• A pedestrian island will be built on Division at Greenview Avenue’s east leg, one block east of Milwaukee, so people can cross the street one travel direction at a time. Division is seven lanes wide at that location, including two parking lanes, four travel lanes, and a painted median.
  • Missing curb ramps and a crosswalk will be constructed on the west leg of Greenview Avenue at Division Street.

Read more…

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PBLs Off the Table in Jeff Park, But Milwaukee Still Needs a Road Diet

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CDOT rendering of Milwaukee with a road diet and protected bike lanes.

The Chicago Department of Transportation has proposed three possible street reconfigurations for Milwaukee from Lawrence to Elston. Unfortunately, the one that CDOT originally said would have had the greatest safety benefit for pedestrians, bicyclists, and drivers is now off the table.

The scenario where the current five-lane speedway would have been converted to two travel lanes and a turn lane, plus protected bike lanes, is no longer under consideration, according to 45th Ward chief of staff Owen Brugh. He said that Alderman John Arena and CDOT jointly concluded that PBLs weren’t a practical solution for this stretch, due to the high number of driveways.

Since protected lanes would have involved moving the parking lanes to the left side of the bike lanes, parking spaces would have had to be eliminated at each intersection and curb cut to ensure that cyclists and motorists could see each other. This would have required the removal of 20 percent of the parking spots on Milwaukee. However, parking counts show that, in general, spaces on this section of Milwaukee are currently used as little as 50 percent of the time, and not more than 90 percent of the time, so there would be a relatively minor impact on the availability of parking.

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Rendering of a road diet with wide buffered lanes.

The two other alternatives are still under consideration. One would involve a road diet with wide buffered lanes, which CDOT says would still have a significant safety benefit for all road users. The other would maintain all five lanes but add narrow buffered lanes, which would provide a minor safety benefit for cyclists and pedestrians, but have practically no effect on car speeds.

It’s a shame that protected lanes are no longer being considered, since this stretch of Milwaukee would greatly benefit from a major reboot. This section consistently averages well under 20,000 vehicles, making it the least busy stretch of Milwaukee in the city. But while Milwaukee south of the Kennedy Expressway is generally a two-lane street, north of the Kennedy it has two travel lanes in each direction, plus turn lanes, and the excess capacity encourages speeding. Recent CDOT traffic studies found that 75 percent of motorists broke the 30 mph speed limit, and 14 percent exceeded 40 mph, a speed at which studies show pedestrian crashes are almost always fatal.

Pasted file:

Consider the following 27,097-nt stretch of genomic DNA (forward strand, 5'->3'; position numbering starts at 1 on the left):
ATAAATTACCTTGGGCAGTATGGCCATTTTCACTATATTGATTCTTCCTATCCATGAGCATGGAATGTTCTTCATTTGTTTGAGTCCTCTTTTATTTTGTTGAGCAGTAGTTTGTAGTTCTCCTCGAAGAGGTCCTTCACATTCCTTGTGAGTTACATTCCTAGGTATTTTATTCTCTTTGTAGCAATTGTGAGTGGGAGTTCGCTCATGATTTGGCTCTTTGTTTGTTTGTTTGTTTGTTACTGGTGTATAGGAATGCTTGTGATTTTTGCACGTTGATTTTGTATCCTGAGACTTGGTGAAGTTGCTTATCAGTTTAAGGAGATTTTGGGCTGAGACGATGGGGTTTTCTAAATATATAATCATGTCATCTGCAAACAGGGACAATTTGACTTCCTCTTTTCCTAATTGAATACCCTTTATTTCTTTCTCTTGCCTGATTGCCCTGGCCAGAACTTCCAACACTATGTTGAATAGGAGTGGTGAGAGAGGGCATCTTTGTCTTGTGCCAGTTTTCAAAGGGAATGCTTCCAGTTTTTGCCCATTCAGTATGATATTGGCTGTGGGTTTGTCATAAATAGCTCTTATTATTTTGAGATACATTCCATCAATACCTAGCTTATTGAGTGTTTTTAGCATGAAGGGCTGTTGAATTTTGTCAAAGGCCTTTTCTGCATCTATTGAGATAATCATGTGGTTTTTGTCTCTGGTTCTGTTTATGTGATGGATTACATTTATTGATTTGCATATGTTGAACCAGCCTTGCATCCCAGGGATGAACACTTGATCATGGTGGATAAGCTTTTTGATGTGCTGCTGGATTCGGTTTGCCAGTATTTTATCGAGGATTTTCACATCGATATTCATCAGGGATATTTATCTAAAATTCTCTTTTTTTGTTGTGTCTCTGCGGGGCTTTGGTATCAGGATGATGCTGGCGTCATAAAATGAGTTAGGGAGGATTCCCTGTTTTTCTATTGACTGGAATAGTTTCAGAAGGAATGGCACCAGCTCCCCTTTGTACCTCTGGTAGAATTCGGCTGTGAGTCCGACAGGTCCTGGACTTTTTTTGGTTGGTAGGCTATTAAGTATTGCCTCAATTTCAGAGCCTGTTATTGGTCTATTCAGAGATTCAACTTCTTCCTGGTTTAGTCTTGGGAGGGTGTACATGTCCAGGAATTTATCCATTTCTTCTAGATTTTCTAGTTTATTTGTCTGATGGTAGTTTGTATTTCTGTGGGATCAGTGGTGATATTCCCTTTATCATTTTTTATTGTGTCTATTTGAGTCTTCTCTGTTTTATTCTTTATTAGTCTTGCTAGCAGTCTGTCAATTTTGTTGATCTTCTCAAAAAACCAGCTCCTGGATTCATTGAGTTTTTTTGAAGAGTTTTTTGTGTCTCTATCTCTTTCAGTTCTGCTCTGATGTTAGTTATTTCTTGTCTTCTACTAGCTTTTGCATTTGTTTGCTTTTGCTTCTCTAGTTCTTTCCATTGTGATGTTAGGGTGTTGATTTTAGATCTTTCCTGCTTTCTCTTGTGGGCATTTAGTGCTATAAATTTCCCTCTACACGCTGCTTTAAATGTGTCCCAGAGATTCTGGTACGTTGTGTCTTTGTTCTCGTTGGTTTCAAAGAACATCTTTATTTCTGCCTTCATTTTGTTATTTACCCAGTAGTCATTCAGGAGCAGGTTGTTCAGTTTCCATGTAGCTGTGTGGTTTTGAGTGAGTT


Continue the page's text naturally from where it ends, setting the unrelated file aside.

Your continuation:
Since speeding is the norm here, it’s not surprising that there’s a high crash rate. The project area saw 910 crashes between 2008 and 2012, causing at least 17 serious injuries and three deaths, according to CDOT. In January of this year, two men were killed in a rollover crash on the 6000 block of the street, just south of Elston.

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Milwaukee Bottleneck Addressed but Illegal Parkers Endanger Cyclists

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Illegally parked cars force a cyclist to ride dangerously close to traffic. Photo: John Greenfield

On Thursday, Steven Vance and I got the news that the city was forcing a developer to fix a dangerous bottleneck on Milwaukee Avenue, Chicago’s busiest bike street, in Wicker Park. However, when I dropped by around 4:30 p.m. yesterday to check out the new street configuration, I found that the situation was as dysfunctional as ever.

In late June, Convexity Properties, a developer that’s turning the neighborhood’s iconic Northwest Tower into a hotel, built a pedestrian walkway in the street to protect people on foot while façade work takes place. The walkway’s exterior concrete wall narrowed the southbound lane of much of the 1600 block of North Milwaukee. As a result, southbound cyclists who tried to ride to the right of motorized traffic ran the risk of being squeezed into the wall.

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The street configuration last week, before the centerlines were striped. Photo: John Greenfield

Streetsblog Chicago writer Steven Vance brought the problem to the Chicago Department of Transportation’s attention. Last Thursday, a CDOT source told Steven that Convexity was not complying with the terms of its construction permit, which requires that both lanes of traffic be safely maintained.

CDOT would force the developer to pay for restriping the road’s center line to provide more room for southbound bike riders, Steven was told. Relocating the northbound lane east would require temporarily removing metered parking on the east side of the block, and Convexity would be responsible for compensating the city’s parking concessionaire for lost revenue.